For the Win is a guest blog series featuring the remarkable initiatives that young Americans are advancing to win the future for their communities. Each week we highlight a new young person and learn about their inspiring work through their own words. Submit your story to appear in the For the Win guest blog series.
Mohit Jain, a 17-year-old from Omaha, Neb. is a member of the National Youth Advisory Council at generationOnthe youth enterprise of Points of Light. Mohit, inspired by his grandfather’s battle with Alzheimer’s, first became involved in service by working in the medical field. He is actively involved in medical research and is a member of the American Red Cross National Youth Council, the Live Well Omaha Youth Advisory Council and the Nebraska Governor's Advisory Council. For his work in public health he is a recipient of the Nebraska Governor's Point of Light Award and the President's Volunteer Service Gold Award. Recently, Mohit created a website to help connect youth in his community with volunteer opportunities.
On November 3-5, 2011, Mohit traveled with generationOn to the World Youth Volunteering Summit, hosted by the International Association for Volunteer Effort, in Barranquilla, Colombia where he co-presented a workshop entitled, “The iGeneration: Social Media, Volunteers Unite” which he developed along with his fellow generationOn National Youth Advisory Council members.
It is said that Colombians do not walk from place to place, but rather, they dance. This past week, I traveled to the World Summit for Volunteering and Service in Barranquilla, Colombia for a weekend full of music, service, and adventure. My fellow member of the generationOn Youth Advisory Council, Clay Hurdle, and I had a unique cultural experience that was not only about presenting a workshop at an international conference on volunteering and service, but also a call to fulfill our duties as global citizens and to help us continue to make our mark on the world.
Globally, there are divisions that are caused by ethnic, racial, and gender differences, but after meeting youth from Somalia, China, Canada, Mexico, Peru, Ghana, Scotland, Northern Ireland, Colombia, Brazil, Venezuela, France, Russia, and Germany (just to name a few) it has become evident that there is at least one idea that still remains a cohesive and binding factor regardless of the origins of the individual - the desire to serve and the fact that service learning is a natural human instinct. We are the service generation. The same ideas of service learning that are found in my community in Omaha, Neb. or in Clay’s community in Lake Park, Ga., are also found in youth around the world.
Each day the summit had a fresh set of faces, each open to discussion and conversation, and each person had a fascinating story. Though I could not speak the native language of Colombia –Spanish–I was able to understand their work through their actions. Even with locational, lingual, and cultural differences, I was able to connect with a diverse group of youth because we had one common trait – the understanding of service learning and the role that service learning plays in our lives.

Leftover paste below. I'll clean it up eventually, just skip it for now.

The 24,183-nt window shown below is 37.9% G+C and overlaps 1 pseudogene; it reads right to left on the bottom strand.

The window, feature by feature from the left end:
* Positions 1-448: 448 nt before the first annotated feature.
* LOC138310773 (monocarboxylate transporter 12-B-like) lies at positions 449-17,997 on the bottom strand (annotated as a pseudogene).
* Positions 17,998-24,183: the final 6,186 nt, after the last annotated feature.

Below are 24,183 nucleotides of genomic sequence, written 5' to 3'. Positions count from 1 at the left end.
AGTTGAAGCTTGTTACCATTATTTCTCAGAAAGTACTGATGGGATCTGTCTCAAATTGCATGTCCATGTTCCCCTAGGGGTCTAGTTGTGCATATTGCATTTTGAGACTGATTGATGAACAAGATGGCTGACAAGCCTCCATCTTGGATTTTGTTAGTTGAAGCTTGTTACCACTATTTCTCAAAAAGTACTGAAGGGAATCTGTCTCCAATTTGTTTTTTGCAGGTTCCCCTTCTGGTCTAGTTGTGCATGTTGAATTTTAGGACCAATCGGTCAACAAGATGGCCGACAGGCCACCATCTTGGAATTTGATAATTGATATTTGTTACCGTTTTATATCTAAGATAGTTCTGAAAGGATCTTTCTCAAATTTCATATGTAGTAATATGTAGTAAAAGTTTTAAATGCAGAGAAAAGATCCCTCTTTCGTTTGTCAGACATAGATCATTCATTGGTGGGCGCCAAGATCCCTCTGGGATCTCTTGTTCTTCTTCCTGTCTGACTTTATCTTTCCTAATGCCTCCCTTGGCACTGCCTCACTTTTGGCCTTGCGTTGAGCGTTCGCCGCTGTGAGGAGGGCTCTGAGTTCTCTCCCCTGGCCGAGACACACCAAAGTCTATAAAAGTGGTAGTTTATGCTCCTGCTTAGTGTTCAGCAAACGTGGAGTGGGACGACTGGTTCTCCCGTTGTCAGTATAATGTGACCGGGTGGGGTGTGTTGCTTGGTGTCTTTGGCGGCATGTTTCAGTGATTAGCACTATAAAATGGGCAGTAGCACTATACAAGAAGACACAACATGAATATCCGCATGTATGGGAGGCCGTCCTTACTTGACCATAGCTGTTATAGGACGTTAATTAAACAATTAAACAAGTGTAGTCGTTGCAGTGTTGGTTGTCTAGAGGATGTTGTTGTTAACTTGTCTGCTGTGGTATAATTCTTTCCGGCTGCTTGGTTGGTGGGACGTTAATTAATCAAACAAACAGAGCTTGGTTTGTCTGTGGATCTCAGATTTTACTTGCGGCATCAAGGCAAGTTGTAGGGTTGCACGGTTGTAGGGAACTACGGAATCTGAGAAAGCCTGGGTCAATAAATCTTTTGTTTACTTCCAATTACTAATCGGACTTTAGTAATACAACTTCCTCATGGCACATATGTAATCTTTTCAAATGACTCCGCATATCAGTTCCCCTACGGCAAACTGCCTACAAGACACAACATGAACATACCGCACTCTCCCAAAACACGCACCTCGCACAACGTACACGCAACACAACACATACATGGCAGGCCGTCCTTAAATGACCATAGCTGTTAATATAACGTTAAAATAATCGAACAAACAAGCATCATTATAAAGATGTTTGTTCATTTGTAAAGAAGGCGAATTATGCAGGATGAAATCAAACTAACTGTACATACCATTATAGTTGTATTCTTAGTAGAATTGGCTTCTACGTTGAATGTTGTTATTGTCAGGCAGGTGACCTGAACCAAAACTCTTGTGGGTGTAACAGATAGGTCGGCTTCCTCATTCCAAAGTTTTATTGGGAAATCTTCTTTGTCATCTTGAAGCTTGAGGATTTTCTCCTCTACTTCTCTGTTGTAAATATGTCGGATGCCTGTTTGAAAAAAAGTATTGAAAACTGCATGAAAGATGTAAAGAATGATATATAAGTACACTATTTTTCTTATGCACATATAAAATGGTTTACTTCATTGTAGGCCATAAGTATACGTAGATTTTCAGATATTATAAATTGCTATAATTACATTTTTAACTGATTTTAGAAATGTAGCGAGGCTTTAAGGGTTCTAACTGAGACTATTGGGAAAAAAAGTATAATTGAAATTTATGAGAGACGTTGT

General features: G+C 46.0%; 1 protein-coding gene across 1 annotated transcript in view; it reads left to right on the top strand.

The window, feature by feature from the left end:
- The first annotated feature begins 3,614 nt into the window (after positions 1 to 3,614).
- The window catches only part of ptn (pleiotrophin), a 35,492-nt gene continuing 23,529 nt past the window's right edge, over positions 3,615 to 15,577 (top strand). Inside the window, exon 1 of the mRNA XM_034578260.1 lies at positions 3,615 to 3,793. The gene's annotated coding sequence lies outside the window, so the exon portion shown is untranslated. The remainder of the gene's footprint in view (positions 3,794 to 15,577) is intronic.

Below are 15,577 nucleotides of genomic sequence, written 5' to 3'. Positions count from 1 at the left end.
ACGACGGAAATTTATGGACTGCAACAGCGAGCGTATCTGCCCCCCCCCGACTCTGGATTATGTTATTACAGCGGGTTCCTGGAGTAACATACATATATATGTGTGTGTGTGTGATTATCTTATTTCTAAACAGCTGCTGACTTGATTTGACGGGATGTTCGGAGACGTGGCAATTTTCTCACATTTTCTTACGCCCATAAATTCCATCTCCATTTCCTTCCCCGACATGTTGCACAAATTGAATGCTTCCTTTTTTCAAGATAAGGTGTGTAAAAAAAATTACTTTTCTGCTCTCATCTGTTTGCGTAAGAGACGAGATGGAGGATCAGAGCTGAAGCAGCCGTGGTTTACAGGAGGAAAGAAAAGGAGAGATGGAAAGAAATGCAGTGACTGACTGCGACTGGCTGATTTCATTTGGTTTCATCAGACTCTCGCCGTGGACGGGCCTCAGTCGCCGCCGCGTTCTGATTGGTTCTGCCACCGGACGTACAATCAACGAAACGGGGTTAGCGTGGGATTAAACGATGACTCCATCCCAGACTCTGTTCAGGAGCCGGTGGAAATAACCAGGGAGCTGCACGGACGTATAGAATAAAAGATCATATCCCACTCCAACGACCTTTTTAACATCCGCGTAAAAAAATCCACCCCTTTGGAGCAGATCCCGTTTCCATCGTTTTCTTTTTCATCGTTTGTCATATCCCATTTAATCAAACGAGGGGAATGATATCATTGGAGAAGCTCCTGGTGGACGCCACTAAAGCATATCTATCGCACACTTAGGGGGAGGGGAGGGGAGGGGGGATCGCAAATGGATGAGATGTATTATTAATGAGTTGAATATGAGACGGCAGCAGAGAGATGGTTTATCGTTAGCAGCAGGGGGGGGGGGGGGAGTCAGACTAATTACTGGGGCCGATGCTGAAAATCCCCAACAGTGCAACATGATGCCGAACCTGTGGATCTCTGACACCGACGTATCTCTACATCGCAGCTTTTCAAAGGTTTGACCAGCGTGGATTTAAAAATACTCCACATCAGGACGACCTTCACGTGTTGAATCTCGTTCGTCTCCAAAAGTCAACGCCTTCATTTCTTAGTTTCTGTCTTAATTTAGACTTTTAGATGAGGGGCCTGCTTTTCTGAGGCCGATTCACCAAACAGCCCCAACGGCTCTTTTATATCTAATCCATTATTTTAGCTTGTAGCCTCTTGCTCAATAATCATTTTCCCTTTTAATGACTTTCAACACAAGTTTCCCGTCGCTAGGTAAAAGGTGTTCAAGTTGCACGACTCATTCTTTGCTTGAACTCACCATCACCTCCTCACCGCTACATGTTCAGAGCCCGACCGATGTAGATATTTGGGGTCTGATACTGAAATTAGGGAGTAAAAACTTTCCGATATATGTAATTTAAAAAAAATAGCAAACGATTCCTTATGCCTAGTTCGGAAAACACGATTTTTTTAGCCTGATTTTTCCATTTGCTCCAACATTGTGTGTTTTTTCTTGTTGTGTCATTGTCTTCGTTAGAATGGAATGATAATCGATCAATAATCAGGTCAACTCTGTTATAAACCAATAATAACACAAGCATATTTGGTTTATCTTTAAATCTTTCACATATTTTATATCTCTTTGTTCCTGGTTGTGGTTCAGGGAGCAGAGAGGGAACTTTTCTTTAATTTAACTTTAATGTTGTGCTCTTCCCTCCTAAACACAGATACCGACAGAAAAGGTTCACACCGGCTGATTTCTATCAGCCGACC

I discovered the power that youth can have in making changes in their community, both locally and internationally, through examples and inspiration. The summit hosted more than eight hundred participants from across the world, all with a unique story. The role that each participant played in his or her community, whether big or small, was inspirational because they formed a global system of volunteers. As young people, we all play a role in forming a global society, and as global citizens we owe it to ourselves and our peers to take action. The conference stressed a theme - “You make it happen!” and it was clear that we, as youth, are the change that we would like to see in our communities.
It is up to us to understand the issue at hand and take the leadership to make change happen. The work of others has inspired me to explore the opportunity to volunteer abroad and one day set up programs internationally.
As the summit ended with music and festivities, we could not hold back without joining the traditional dance of Colombia, the Cumbian. As I danced (not very well I might add) I began to understand that in order to make our mark on the world, we have to branch outside of our local community and be change makers around the world, whether that means doing projects locally (such as writing letters for our troops overseas) or traveling for week-long trips to build houses abroad for victims of natural disaster. The initial steps to influence change are seated in the ideals of this summit; music, service, and adventure. First, using something like music, to bring people together. Second, using service as a medium to help the community and help people bond. Finally, using service as a sense of adventure to discover yourself. It is with these steps that we can move towards a global community of cooperation and peace.
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Ronnie Cho is an Associate Director of the White House Office of Public Engagement.